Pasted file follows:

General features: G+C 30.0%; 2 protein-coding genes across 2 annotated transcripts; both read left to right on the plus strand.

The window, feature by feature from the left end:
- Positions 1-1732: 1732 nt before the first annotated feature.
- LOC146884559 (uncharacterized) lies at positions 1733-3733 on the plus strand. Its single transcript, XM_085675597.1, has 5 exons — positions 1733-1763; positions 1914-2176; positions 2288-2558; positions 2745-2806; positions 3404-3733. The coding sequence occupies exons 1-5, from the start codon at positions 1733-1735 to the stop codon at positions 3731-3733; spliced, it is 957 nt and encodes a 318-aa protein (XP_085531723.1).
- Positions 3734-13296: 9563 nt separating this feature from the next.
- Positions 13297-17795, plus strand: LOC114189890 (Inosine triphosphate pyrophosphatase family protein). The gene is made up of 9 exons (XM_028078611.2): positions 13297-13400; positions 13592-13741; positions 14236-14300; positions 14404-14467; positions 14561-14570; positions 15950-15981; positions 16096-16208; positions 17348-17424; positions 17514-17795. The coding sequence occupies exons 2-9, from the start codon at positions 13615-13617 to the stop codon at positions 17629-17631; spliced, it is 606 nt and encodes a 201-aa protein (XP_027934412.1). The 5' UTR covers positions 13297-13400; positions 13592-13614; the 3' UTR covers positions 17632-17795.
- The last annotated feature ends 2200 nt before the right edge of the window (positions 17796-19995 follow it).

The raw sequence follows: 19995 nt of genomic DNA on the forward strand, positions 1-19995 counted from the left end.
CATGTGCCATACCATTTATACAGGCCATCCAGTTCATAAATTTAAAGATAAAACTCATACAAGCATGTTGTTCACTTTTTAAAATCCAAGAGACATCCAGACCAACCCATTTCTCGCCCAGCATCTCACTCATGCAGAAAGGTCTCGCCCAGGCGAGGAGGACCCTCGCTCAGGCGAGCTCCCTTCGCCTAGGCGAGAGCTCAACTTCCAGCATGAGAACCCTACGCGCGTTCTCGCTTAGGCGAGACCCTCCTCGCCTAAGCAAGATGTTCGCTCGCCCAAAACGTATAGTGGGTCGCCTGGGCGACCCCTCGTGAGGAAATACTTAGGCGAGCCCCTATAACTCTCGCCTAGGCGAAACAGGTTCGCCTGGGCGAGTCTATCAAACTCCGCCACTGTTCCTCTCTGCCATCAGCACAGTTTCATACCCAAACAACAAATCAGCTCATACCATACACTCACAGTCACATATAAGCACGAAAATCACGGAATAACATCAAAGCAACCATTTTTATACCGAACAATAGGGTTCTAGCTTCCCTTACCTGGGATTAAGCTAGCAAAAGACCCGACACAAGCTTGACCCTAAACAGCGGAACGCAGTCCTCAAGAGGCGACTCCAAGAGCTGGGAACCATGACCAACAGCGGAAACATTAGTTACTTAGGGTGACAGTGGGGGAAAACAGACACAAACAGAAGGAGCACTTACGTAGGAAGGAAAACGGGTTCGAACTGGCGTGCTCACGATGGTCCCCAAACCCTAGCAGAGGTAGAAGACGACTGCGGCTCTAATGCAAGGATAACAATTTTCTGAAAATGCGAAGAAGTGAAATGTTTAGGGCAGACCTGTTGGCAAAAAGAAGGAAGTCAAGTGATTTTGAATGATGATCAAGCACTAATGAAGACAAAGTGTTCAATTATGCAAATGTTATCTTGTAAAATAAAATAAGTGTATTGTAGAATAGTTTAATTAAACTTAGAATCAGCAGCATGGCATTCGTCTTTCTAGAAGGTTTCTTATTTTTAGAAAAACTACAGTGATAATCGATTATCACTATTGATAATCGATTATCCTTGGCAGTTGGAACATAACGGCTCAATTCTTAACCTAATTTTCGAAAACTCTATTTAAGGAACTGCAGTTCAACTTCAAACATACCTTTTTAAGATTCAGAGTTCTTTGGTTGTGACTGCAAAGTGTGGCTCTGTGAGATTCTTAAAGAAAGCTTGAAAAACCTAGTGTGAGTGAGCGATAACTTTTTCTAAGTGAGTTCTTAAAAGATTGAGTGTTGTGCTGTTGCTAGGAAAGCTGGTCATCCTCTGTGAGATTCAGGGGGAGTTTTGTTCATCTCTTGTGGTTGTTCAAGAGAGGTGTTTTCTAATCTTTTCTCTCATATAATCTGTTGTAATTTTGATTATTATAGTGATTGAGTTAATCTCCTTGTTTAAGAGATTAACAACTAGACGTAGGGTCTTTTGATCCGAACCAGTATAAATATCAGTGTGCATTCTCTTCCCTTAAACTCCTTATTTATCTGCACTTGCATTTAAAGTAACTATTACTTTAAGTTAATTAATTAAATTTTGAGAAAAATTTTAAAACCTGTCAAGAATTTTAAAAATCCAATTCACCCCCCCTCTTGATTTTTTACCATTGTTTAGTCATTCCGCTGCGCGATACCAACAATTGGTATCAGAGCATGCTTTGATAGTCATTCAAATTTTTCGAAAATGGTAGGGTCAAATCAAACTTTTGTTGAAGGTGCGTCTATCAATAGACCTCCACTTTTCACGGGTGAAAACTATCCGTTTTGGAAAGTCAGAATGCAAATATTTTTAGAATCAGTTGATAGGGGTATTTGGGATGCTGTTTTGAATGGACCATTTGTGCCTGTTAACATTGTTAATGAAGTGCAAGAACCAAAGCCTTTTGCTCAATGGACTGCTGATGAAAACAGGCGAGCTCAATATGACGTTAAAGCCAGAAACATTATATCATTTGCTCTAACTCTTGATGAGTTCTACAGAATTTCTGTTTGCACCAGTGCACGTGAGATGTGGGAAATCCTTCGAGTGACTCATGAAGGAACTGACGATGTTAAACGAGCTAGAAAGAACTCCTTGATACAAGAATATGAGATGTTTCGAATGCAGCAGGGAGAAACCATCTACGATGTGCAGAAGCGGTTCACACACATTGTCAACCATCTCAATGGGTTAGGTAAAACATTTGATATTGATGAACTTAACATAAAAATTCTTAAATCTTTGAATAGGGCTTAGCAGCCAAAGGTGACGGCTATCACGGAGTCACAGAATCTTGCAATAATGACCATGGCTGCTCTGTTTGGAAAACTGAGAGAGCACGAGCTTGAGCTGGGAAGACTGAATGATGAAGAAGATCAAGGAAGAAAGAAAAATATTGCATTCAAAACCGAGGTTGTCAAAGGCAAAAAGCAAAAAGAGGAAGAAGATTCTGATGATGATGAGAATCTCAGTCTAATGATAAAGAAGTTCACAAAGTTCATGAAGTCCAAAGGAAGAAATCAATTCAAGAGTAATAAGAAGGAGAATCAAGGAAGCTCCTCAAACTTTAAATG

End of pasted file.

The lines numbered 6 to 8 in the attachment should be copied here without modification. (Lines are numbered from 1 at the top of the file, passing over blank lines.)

- Positions 13297-17795, plus strand: LOC114189890 (Inosine triphosphate pyrophosphatase family protein). The gene is made up of 9 exons (XM_028078611.2): positions 13297-13400; positions 13592-13741; positions 14236-14300; positions 14404-14467; positions 14561-14570; positions 15950-15981; positions 16096-16208; positions 17348-17424; positions 17514-17795. The coding sequence occupies exons 2-9, from the start codon at positions 13615-13617 to the stop codon at positions 17629-17631; spliced, it is 606 nt and encodes a 201-aa protein (XP_027934412.1). The 5' UTR covers positions 13297-13400; positions 13592-13614; the 3' UTR covers positions 17632-17795.
- The last annotated feature ends 2200 nt before the right edge of the window (positions 17796-19995 follow it).

The raw sequence follows: 19995 nt of genomic DNA on the forward strand, positions 1-19995 counted from the left end.